β **Problem Formulation**: How to assign the first list element to the variable `head`

and the remaining elements to the variable `tail`

?

Let’s have a look at the two most Pythonic solutions to this one-liner programming challenge! π

## Method 1: Unpacking and Multiple Assignment

Given a list.

The most Pythonic way to unpack the first element into one variable `head`

and the remaining elements into variable `tail`

, assigns the list to the tuple of the `head`

variable and the asterisked `*tail`

variable like so:

`head, *tail = my_list`

Here’s a minimal example:

my_list = ['Alice', 'Bob', 'Carl', 'Denise'] head, *tail = my_list print(head) # Alice print(tail) # ['Bob', 'Carl', 'Denise']

The feature used is called iterable unpacking and it is used to assign an iterable to multiple variables. How?

π‘ By specifying the variables on the left of an assignment operator `=`

and the iterable on the right.

Python attempts to find a suitable mapping from the iterable **on the right** to the variables **on the left**.

If one of the variables on the left of the assignment `=`

operator is asterisked like `*tail`

, this variable captures *“all remaining iterable values”* that cannot be captured by the other variables.

Thus, the unpacked form tail now contains an iterable (list) of all remaining values not captured by any other variable on the left.

## Method 2: Indexing and Slicing

Given a list.

To unpack the first element into one variable `head`

and the remaining elements into variable `tail`

, use indexing and slicing like so:

`head, tail = my_list[0], my_list[1:]`

Here’s a minimal example:

my_list = ['Alice', 'Bob', 'Carl', 'Denise'] head, tail = my_list[0], my_list[1:] print(head) # Alice print(tail) # ['Bob', 'Carl', 'Denise']

- The variable
`head`

contains only the first element of the list—accessed via the zero-based indexing scheme`lst[0]`

. - The variable tail contains all remaining elements from the second to the last list element—accessed via the slicing operation my_list[1:] with default stop index (i.e., slices all the way to the right).

You can learn more about slicing in this tutorial—feel free to watch the video too!

Do you love Python One-Liners? I sure do. So much so that I decided to write a book about it: β€οΈ

## Python One-Liners Book: Master the Single Line First!

**Python programmers will improve their computer science skills with these useful one-liners.**

*Python One-Liners* will teach you how to read and write “one-liners”: ** concise statements of useful functionality packed into a single line of code. **You’ll learn how to systematically unpack and understand any line of Python code, and write eloquent, powerfully compressed Python like an expert.

The book’s five chapters cover (1) tips and tricks, (2) regular expressions, (3) machine learning, (4) core data science topics, and (5) useful algorithms.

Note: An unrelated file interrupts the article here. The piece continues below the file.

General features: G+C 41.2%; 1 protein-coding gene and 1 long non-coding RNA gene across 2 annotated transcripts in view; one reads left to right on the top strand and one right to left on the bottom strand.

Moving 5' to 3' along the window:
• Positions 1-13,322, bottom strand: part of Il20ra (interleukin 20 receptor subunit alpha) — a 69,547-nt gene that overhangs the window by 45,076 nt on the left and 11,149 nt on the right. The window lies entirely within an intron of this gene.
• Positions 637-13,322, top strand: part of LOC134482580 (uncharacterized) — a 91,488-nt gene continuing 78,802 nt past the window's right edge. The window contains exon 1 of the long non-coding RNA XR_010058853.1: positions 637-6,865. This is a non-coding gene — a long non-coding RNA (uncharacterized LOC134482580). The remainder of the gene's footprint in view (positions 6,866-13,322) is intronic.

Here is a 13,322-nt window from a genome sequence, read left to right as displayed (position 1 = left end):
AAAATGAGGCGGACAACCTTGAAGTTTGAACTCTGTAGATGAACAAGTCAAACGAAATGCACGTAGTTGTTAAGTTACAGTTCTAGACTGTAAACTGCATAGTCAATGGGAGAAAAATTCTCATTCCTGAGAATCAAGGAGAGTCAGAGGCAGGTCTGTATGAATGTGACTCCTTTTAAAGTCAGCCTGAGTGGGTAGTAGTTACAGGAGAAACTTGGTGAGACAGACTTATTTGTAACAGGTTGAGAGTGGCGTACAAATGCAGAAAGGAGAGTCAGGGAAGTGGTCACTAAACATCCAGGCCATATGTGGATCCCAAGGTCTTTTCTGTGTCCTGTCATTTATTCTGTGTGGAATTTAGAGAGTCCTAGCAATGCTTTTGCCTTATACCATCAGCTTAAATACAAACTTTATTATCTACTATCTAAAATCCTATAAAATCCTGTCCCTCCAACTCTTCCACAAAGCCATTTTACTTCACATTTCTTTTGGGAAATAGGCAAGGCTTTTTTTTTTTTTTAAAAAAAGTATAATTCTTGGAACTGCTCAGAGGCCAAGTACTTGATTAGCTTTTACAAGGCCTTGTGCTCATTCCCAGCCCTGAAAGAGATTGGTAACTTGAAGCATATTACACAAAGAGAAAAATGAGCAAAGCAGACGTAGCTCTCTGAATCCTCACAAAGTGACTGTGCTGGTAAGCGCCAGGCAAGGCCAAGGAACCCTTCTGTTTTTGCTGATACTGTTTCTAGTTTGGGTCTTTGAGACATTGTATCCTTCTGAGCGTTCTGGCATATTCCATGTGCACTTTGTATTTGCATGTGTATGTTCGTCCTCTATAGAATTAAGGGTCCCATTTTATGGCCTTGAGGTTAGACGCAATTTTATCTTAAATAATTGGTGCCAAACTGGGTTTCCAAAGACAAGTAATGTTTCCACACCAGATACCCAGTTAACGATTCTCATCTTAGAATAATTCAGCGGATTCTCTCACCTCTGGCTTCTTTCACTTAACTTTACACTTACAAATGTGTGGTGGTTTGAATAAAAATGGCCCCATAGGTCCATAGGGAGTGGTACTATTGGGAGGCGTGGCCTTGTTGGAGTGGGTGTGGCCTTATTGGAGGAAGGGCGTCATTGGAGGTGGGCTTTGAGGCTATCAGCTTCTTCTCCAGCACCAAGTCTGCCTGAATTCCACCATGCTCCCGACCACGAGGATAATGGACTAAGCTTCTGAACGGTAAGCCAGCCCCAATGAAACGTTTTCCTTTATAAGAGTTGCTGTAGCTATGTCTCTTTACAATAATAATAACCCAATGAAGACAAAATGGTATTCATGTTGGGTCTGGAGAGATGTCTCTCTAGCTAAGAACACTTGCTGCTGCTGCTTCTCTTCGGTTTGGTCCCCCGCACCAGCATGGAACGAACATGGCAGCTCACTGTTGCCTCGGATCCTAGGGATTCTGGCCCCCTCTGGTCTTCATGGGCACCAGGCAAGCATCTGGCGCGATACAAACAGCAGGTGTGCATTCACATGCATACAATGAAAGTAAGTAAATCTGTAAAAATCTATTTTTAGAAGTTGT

Detailed explanations of one-liners introduce ** key computer science concepts **and

**. You’ll learn about advanced Python features such as**

*boost your coding and analytical skills**,*

**list comprehension****,**

*slicing***,**

*lambda functions***,**

*regular expressions***and**

*map***functions, and**

*reduce***.**

*slice assignments*You’ll also learn how to:

- Leverage data structures to
**solve real-world problems**, like using Boolean indexing to find cities with above-average pollution - Use
**NumPy basics**such as*array*,*shape*,*axis*,*type*,*broadcasting*,*advanced indexing*,*slicing*,*sorting*,*searching*,*aggregating*, and*statistics* - Calculate basic
**statistics**of multidimensional data arrays and the K-Means algorithms for unsupervised learning - Create more
**advanced regular expressions**using*grouping*and*named groups*,*negative lookaheads*,*escaped characters*,*whitespaces, character sets*(and*negative characters sets*), and*greedy/nongreedy operators* - Understand a wide range of
**computer science topics**, including*anagrams*,*palindromes*,*supersets*,*permutations*,*factorials*,*prime numbers*,*Fibonacci*numbers,*obfuscation*,*searching*, and*algorithmic sorting*

By the end of the book, you’ll know how to ** write Python at its most refined**, and create concise, beautiful pieces of “Python art” in merely a single line.

*Get your Python One-Liners on Amazon!!*

While working as a researcher in distributed systems, Dr. Christian Mayer found his love for teaching computer science students.

To help students reach higher levels of Python success, he founded the programming education website Finxter.com. He’s author of the popular programming book Python One-Liners (NoStarch 2020), coauthor of the Coffee Break Python series of self-published books, computer science enthusiast, freelancer, and owner of one of the top 10 largest Python blogs worldwide.

His passions are writing, reading, and coding. But his greatest passion is to serve aspiring coders through Finxter and help them to boost their skills. You can join his free email academy here.